Washington, DC, Aug. 12, 2003 --U.S. Chemical Safety Board Chair Carolyn Merritt today commended the recent action by the New Jersey Department of Environmental Protection which adds reactive chemicals to the list of "extraordinarily hazardous substances" that trigger the risk management planning requirements of New Jersey's Toxic Catastrophe Prevention Act. The action is designed to provide greater protection for residents living near industrial facilities.
Chairman Merritt said, "The CSB is very concerned about reactive hazards. I am happy to see this kind of life-saving action being taken in New Jersey and commend New Jersey officials. We would like to see action taken on a federal level as well in the interest of protecting workers and residents who live near chemical plants." Following an extensive, two-year study of reactive hazards in the chemical industry, the 5-member CSB Board last fall approved recommendations to the federal Environmental Protection Agency (EPA) and the Occupational Safety and Health Administration (OSHA) on the need for additional regulation of reactive hazards. The CSB study identified 167 reactive incidents which caused 108 deaths over a twenty year period. Dr. Gerald Poje, on behalf of the CSB, earlier this year had urged New Jersey officials to take action.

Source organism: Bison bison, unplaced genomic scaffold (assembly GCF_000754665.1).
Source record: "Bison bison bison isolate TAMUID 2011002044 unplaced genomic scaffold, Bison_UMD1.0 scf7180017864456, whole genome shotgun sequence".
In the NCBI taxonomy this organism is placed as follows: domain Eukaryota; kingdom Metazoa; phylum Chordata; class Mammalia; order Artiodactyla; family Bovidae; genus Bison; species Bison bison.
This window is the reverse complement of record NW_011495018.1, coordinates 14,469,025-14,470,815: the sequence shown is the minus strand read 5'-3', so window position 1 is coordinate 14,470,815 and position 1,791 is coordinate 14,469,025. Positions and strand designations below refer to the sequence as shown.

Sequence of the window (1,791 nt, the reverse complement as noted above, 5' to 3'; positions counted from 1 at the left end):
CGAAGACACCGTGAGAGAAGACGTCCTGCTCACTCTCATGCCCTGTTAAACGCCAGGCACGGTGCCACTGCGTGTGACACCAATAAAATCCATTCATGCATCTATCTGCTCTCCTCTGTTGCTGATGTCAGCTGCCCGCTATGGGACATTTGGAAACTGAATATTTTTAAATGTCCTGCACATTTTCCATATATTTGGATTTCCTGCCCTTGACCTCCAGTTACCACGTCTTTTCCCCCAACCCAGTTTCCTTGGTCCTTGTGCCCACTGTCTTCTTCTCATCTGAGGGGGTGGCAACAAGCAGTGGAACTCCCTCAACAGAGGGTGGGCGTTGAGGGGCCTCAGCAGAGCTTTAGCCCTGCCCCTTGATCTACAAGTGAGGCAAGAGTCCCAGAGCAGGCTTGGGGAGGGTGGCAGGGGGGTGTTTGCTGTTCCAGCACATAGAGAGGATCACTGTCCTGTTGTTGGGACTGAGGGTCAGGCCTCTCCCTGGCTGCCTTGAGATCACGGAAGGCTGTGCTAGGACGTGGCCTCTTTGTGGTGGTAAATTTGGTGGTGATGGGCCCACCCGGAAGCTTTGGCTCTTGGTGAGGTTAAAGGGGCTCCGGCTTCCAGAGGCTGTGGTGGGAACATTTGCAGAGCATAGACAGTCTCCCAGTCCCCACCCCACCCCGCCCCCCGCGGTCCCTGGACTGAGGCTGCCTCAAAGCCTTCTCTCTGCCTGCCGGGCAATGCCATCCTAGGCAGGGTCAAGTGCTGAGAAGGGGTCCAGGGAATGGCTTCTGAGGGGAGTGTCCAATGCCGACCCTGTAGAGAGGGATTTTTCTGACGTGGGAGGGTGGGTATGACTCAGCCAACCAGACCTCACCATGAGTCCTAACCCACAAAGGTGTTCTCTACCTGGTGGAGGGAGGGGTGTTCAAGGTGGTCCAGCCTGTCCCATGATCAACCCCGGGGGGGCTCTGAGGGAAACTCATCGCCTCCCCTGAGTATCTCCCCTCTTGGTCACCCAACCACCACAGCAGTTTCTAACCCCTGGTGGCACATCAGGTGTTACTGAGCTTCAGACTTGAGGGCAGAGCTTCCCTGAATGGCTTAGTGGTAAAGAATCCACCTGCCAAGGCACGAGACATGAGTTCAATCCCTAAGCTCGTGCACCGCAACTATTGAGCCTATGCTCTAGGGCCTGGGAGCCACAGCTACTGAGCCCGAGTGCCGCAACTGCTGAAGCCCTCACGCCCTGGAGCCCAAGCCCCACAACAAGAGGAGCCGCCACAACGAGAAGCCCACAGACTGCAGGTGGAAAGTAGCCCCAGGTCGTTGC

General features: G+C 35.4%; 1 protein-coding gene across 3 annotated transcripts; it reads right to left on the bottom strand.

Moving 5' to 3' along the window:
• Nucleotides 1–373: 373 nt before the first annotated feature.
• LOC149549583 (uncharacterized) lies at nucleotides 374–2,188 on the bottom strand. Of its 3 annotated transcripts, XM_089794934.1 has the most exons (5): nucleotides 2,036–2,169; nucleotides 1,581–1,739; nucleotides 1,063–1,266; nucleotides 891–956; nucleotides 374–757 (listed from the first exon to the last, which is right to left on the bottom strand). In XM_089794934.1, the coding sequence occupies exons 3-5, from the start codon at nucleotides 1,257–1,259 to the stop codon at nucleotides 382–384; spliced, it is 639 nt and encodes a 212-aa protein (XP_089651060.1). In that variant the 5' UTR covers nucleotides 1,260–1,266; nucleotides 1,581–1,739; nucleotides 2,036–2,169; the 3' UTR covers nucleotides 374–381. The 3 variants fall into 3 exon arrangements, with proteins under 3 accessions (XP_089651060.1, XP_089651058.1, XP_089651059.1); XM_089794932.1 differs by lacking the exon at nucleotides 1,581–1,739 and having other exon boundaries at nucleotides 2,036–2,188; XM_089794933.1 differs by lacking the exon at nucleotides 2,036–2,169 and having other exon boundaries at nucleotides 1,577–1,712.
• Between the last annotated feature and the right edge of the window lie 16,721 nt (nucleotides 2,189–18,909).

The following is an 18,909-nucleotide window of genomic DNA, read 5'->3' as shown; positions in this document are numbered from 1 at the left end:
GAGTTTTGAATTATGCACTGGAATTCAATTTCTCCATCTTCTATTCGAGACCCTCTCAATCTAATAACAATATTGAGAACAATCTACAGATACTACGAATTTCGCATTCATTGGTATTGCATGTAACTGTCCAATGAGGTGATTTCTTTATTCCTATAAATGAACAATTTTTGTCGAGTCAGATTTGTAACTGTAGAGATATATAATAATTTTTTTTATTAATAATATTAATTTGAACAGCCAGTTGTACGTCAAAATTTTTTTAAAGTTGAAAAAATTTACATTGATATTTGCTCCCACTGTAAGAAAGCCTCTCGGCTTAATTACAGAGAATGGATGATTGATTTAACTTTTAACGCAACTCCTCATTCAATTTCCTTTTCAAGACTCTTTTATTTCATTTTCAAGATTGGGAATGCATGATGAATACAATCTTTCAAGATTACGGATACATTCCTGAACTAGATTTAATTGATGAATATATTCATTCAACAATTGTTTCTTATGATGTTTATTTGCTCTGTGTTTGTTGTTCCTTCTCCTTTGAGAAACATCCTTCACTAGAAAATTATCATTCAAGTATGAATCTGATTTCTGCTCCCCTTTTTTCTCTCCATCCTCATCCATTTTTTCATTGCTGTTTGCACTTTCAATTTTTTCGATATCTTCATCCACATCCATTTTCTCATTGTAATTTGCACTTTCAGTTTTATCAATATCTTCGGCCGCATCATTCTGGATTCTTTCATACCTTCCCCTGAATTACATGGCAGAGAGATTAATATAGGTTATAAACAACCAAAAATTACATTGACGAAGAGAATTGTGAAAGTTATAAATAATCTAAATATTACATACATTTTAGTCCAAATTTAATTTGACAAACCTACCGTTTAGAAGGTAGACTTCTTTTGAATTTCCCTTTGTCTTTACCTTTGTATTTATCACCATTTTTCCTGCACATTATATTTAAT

Chemical products often are made through the process of chemical reactions. However, when chemicals are improperly mixed or improperly exposed to heat, pressure or incompatible substances, they can explode and cause death and destruction of property. "We have found a need for plant management to study potential reactive hazards before they make changes to their processes because accidents occur when inadequate safety and control measures are in place," Chairman Merritt said.
New Jersey announced it would require companies handling reactive chemicals to prepare accidental release prevention plans and examine safer technologies to prevent industrial incidents like the tragic ones that occurred at Napp Technologies in Lodi in 1995 and at Morton International in Paterson in 1998. Both explosions were the result of the improper mixing of certain chemicals.